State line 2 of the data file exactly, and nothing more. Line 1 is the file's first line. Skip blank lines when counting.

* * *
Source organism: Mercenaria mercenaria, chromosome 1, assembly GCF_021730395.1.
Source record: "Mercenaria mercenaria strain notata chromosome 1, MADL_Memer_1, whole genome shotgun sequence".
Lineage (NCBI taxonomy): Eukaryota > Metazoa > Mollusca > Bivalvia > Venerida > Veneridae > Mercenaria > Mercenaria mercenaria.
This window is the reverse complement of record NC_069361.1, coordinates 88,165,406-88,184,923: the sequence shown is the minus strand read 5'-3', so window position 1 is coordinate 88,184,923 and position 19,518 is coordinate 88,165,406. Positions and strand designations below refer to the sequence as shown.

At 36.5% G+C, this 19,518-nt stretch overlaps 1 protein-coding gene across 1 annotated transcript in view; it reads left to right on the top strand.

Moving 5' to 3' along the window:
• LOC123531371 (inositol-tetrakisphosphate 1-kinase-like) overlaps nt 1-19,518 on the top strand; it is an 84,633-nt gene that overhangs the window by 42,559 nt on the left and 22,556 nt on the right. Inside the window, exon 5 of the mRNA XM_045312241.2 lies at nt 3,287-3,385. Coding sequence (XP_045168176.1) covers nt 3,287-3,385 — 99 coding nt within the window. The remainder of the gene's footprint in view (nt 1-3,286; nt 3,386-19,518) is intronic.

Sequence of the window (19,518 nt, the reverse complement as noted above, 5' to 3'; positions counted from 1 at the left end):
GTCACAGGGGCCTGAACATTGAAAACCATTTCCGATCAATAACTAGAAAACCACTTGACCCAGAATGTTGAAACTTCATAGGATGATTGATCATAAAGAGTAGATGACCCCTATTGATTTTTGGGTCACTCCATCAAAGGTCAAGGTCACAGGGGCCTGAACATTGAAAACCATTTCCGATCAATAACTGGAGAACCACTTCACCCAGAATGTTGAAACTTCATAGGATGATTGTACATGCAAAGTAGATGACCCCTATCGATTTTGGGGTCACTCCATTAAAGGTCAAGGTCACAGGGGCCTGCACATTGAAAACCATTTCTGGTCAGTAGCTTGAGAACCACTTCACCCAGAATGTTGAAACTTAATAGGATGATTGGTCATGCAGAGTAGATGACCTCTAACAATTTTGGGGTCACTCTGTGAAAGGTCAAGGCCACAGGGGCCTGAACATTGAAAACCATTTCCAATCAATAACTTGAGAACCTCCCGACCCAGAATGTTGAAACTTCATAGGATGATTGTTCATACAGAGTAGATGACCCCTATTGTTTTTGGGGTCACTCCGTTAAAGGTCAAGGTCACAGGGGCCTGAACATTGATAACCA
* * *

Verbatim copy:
Source record: "Mercenaria mercenaria strain notata chromosome 1, MADL_Memer_1, whole genome shotgun sequence".